But, (and just as sadly) this may help to serve as a step in the right direction regarding the circ/intact issues involved. Sounds heartless to say it this way, but the real world begins to change more often based on fault and damage, and less on good intentions.

    (Ok social media wankers, your turn............)
    Last edited by Reality; 02-24-2018, 04:25 PM.

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    • #3
      Reality, thanks for explaining all of the possibilities of what could happen with this lawsuit.

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      • #4
        Originally posted by TheRifleman View Post
        Reality, thanks for explaining all of the possibilities of what could happen with this lawsuit.
        You're welcome. I don't know that it will be all the possibilities (I'm not an attorney), but I've listed the most basic issues involved in the clinical world.

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        • #5
          Originally posted by resto-mod
          It's sad to see but also funny how the parents have a better understanding of human anatomy than the trained medical professionals that are supposed to "help" people.
          Nurses are NOT "trained medical professional". Nurses are not part of medicine in any way. That's the whole point of my initial post, and the basic point of any legal argument. Nurses need to turn to a medical professional when facing a potential problem patient. Apparently that sailed past you.

          In fact, trained "medical" professionals do have an excellent understanding of human anatomy. And some nurses have a decent understanding of human anatomy and physiology (which is more pertinent in this case) as it applies to the dedicated floor specialty. If you had an understanding, even just a minimal understanding, of what nurses vs medical professionals have or don't have, then you'd be another resource for this forum, or a resource enough (at least) to comment on the subject, rather than being just another missed-it-by-a-mile pot shot artist.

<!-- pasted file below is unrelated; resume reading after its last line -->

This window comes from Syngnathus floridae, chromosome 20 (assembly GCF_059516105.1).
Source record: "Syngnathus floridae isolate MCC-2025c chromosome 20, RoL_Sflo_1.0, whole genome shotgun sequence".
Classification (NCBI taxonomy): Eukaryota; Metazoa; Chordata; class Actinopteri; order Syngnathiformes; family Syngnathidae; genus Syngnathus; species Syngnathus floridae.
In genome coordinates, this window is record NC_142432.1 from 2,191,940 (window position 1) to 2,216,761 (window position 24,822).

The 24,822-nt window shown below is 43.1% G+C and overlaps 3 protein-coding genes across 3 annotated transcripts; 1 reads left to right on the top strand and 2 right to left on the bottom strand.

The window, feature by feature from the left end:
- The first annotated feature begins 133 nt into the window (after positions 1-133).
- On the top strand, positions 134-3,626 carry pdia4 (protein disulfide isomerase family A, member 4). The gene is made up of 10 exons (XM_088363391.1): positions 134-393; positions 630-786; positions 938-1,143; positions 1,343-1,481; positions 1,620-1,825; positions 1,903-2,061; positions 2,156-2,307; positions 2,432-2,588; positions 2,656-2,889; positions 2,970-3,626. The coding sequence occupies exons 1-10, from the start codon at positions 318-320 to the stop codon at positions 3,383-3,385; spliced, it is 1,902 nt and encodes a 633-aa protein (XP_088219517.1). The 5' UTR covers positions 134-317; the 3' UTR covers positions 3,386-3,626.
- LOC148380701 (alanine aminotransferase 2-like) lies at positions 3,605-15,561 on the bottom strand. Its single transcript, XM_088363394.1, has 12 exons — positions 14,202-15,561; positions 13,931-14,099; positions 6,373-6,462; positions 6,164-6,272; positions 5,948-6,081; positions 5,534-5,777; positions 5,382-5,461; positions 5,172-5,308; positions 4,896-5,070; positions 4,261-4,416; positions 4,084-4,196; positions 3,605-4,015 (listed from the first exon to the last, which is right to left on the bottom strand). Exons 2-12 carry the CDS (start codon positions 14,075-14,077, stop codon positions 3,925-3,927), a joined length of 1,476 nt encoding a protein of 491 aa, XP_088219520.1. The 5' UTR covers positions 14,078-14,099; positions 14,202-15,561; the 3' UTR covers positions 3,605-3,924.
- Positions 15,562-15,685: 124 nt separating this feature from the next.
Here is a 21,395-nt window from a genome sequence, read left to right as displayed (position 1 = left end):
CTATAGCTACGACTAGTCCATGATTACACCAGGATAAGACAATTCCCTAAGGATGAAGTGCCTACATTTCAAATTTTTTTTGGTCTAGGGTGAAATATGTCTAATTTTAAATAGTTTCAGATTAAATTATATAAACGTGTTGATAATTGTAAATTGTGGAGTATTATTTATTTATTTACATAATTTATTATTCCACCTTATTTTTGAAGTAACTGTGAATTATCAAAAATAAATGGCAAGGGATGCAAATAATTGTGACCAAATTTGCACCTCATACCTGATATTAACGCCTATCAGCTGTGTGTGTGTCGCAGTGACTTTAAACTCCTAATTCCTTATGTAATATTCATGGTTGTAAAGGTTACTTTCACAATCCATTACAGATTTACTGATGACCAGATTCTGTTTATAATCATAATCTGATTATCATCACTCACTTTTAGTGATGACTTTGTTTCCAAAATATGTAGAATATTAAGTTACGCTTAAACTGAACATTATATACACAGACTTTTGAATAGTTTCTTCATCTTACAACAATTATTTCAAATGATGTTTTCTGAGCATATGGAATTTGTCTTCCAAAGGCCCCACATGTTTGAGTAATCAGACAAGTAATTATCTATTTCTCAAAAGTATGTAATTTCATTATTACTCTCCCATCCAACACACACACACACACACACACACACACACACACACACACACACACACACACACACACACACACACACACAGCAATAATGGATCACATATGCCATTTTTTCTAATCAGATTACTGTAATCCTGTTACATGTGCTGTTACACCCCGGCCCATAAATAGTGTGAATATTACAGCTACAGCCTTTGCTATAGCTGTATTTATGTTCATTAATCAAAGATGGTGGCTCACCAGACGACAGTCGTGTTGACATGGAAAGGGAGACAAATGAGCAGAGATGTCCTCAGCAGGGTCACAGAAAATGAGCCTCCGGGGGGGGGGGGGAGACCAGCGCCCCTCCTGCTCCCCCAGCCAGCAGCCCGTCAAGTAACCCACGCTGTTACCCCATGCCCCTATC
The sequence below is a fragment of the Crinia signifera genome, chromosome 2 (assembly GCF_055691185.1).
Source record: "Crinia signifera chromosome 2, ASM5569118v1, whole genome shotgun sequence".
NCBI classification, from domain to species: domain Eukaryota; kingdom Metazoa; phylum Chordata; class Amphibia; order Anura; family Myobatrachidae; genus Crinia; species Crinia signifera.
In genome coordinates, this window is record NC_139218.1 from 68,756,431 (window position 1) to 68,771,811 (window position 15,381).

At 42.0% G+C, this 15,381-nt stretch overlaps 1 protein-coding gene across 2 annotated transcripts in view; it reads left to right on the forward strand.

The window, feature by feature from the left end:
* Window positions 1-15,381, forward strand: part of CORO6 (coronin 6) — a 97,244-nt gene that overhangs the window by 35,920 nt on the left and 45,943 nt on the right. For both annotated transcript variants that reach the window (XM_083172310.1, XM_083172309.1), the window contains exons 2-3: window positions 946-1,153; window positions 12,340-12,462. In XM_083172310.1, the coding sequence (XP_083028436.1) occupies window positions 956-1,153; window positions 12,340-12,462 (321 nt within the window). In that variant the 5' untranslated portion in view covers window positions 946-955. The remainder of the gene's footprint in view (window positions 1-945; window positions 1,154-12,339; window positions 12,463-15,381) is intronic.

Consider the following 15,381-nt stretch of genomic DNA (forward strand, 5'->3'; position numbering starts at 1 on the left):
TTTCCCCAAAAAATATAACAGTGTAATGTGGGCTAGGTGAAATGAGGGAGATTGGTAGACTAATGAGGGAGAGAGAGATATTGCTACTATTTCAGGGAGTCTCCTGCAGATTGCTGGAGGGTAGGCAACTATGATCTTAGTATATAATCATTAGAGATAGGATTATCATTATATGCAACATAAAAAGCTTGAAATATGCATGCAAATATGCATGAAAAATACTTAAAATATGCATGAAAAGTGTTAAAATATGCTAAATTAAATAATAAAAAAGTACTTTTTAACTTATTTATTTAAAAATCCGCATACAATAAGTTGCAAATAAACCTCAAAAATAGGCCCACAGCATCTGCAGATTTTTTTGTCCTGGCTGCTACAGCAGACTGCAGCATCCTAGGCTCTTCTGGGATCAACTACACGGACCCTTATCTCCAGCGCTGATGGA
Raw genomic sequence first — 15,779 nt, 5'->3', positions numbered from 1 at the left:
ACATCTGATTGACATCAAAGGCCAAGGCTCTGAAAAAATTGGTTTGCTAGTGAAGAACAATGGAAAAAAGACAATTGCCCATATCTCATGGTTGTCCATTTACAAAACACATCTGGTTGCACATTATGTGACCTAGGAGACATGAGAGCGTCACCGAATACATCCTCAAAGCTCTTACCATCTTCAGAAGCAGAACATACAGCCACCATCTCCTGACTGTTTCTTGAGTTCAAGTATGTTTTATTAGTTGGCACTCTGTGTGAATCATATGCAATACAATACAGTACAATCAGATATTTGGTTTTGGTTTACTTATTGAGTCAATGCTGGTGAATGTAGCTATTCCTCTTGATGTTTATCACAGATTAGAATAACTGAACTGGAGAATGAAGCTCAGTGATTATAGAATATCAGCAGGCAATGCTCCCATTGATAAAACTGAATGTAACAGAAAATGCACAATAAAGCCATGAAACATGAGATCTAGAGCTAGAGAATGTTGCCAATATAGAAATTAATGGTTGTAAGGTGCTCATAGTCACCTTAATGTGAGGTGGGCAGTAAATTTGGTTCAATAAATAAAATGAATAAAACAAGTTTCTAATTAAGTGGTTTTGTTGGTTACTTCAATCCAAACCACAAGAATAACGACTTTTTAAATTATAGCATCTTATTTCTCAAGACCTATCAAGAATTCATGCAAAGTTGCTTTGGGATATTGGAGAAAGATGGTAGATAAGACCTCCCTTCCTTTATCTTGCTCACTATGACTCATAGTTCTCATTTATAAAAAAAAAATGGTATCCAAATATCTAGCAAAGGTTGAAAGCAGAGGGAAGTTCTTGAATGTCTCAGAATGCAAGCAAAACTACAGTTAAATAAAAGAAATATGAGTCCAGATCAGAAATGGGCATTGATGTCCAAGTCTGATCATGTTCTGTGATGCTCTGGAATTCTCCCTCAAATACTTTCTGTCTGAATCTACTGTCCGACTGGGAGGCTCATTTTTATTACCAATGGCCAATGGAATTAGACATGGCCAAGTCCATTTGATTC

I know that the WI position underlying all the straw man argument one can read here, is king, but really, do you want to be known for that? You can do better. Want to know how? Don't think you understand what you think you're looking at, until you've looked at it, and better yet, experienced it.

          Again, the representation for the plaintiff stands to prevail if there is no written protocol, or there is one which wasn't present on the ER floor, which wasn't consulted due to "opinion" or "understanding", in a non emergency situation, and, if there wasn't due caution exercised on the delicate FUSED genital tissues by any and all who came in contact with that patient. But you'd have to have some understanding of "medical professionals"and the expectations placed on them, as well as the expectations for those who aren't "medical professionals", to make any sort of comment specific to the clinical realm in this thread. Anybody else's opinion, like yours in this case, is just like that nurse's opinion; blows chunks.

          And, by far not the least, there is nothing "funny" about it, ace, for anybody involved. You know what saying it's funny, makes you, right? Starts with the letter "A". You guys always reveal yourselves. You just can't help but reveal yourselves, and your limitations in this life.
          Last edited by Reality; 02-27-2018, 04:15 PM.